As an original and literal interpretation of sec. 955.20, Stats., the first contention of the plaintiff might have some merit; however, the cases construing the statute do not support it. The plaintiff's construction would establish the proposition that the only time a district attorney can and may cause a second complaint for the same offense to be issued against a defendant is in those limited number of cases where new evidence is discovered by the district attorney after the first preliminary examination which would meet the newly discovered-evidence test for a new trial in civil cases under sec. 270.50. Sec. 955.20 has not been given such a literal and impractical interpretation.
This section and its predecessors have been interpreted as being, in effect, directory only and as relating solely to the duty of district attorneys and as not providing the accused with a defense or operating as a bar to subsequent proceedings involving the same offense. This interpretation is logical and in accord with the long-standing practice of district attorneys of not adducing all the available evidence on a preliminary examination. The section is bottomed on the premise a district attorney puts in all his available evidence and if the evidence is found insufficient, that is the end of the case for all practical purposes unless new and additional evidence is discovered. However, the statute does not purport to cover cases where, after the first preliminary hearing, evidence still exists, whether because of improper exclusion on the first hearing or of failure to adduce it or of being unknown to the district attorney or of other reasons. Nor does the statute prohibit the making of a second complaint for the same charge except by an unnecessary implication. Any person having knowledge or information of the commission of the offense, not just a district attorney, may appear before a magistrate and make a complaint under sec. 954.02, Stats.
Nor do we think the intent of sec. 955.20, Stats., is to give a discharge on a preliminary hearing the effect of an acquittal after a trial on the merits. A preliminary examination is in the form of an inquiry into the facts to ascertain whether the offense has been committed and whether there is probable cause for charging the defendant with the offense so that he might be kept in custody or admitted to bail to stand trial on an information. Johns v. State (1961), 14 Wis.2d 119, 109 N.W.2d 490; State v. McGinley (1913), 153 Wis. 5, 140 N.W. 332. The test is not proof beyond a reasonable doubt but only of probable cause. State ex rel. Sucher v. County Court (1962), 16 Wis.2d 565, 115 N.W.2d 611; State ex rel. Kowaleski v. Kubiak (1950), 256 Wis. 518, 41 N.W.2d 605. The preliminary hearing is not a trial in the sense the accused has been put in jeopardy nor is the discharge from custody upon the failure of proof at a preliminary examination res judicata on the district attorney any more than a bind over for trial is res judicata of the defendant's guilt. Montgomery v. State (1906), 128 Wis. 183, 107 N.W. 14. The doctrine of res judicata is not applicable to preliminary examinations. We held in State v. Fish (1963), 20 Wis.2d 431, 122 N.W.2d 381, a discharge under sec. 955.01, where a defendant had been bound over on the preliminary examination but no information was filed within six months, did not have the effect of an adjudication of acquittal from the crime complained of and for which the accused was held to answer. A discharge on habeas corpus under sec. 292.20 would not bar a subsequent proceeding on a second complaint for the same offense under sec. 292.32(2), if the discharge is for defective proof. Likewise, under sec. 954.12, the discharge upon a preliminary examination should have only the effect of being a discharge from custody and from the complaint upon which the preliminary examination was held. True, the complaint cannot be used for subsequent proceedings but a new complaint charging the same offense should be allowed. We conclude sec. 955.20 does not clothe or vitalize a discharge under sec. 954.12 with the effect of a determination of an acquittal.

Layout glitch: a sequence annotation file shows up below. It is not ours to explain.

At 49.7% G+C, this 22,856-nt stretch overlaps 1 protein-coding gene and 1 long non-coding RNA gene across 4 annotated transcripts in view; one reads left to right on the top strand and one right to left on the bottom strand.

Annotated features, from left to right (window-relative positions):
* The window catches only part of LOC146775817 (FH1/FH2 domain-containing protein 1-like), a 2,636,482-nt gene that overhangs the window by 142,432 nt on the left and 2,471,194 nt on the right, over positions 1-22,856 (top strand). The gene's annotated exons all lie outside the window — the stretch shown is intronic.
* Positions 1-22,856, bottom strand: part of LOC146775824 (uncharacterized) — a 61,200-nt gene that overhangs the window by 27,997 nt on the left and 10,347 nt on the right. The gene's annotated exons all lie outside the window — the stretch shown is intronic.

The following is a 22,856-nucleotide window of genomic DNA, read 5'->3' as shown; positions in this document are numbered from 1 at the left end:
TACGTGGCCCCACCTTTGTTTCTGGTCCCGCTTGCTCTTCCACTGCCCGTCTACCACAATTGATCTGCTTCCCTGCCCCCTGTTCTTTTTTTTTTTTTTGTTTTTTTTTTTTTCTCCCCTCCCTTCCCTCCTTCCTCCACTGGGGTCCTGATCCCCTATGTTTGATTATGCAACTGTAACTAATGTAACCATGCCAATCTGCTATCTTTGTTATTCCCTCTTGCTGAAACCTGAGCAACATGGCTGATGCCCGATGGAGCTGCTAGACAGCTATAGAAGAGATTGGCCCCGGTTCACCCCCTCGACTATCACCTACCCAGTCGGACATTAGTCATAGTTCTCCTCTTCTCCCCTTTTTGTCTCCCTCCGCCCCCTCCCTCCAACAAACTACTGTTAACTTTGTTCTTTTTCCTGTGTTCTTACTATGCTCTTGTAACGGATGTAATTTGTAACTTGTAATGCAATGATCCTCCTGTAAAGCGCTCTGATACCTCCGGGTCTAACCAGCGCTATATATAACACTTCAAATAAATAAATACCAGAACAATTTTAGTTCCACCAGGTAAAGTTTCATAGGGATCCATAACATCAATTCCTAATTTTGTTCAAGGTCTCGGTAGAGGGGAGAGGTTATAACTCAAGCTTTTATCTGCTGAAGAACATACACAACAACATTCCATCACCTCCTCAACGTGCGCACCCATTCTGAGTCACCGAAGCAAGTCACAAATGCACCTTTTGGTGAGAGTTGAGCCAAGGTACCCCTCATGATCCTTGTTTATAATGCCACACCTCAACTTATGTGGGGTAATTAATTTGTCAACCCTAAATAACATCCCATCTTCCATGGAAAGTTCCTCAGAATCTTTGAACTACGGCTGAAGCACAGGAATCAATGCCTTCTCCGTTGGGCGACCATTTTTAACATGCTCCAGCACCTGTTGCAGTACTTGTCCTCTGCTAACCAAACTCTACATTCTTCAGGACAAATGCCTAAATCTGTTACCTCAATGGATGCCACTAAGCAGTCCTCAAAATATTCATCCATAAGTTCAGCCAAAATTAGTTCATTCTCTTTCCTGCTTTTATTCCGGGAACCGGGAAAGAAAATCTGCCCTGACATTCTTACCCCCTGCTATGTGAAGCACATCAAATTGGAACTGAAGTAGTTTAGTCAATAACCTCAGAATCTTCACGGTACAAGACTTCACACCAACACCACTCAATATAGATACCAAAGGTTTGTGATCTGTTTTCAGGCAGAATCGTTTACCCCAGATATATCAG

This construction is demanded by the holding, if not the language, of the cases construing this statute. In the early case of Campbell v. State (1901), 111 Wis. 152, 86 N.W. 855, which construed sec. 4656, Stats. 1898, a predecessor section, the court considered the question of whether additional evidence which was discovered after the first preliminary examination was sufficient for the purpose of the statute. The court stated when the district attorney had made a judgment of its sufficiency that decision was not reviewable and the discovery of new evidence was not a jurisdictional fact which needed to be pleaded or recited in the second proceedings.
In Dreps v. State ex rel. Kaiser (1935), 219 Wis. 279, 262 N.W. 700, the petitioner was discharged on the first preliminary hearing and bound over on the second for the same offense. The petition for writ of habeas corpus alleged there was, in fact, no new evidence adduced on the second examination and the district attorney was not authorized to institute the second proceedings. The court stated these contentions were considered in Campbell and on the authority of that case held the second magistrate had jurisdiction. Dreps held a second preliminary examination may be had on a new complaint on the same evidence as was used in the first preliminary.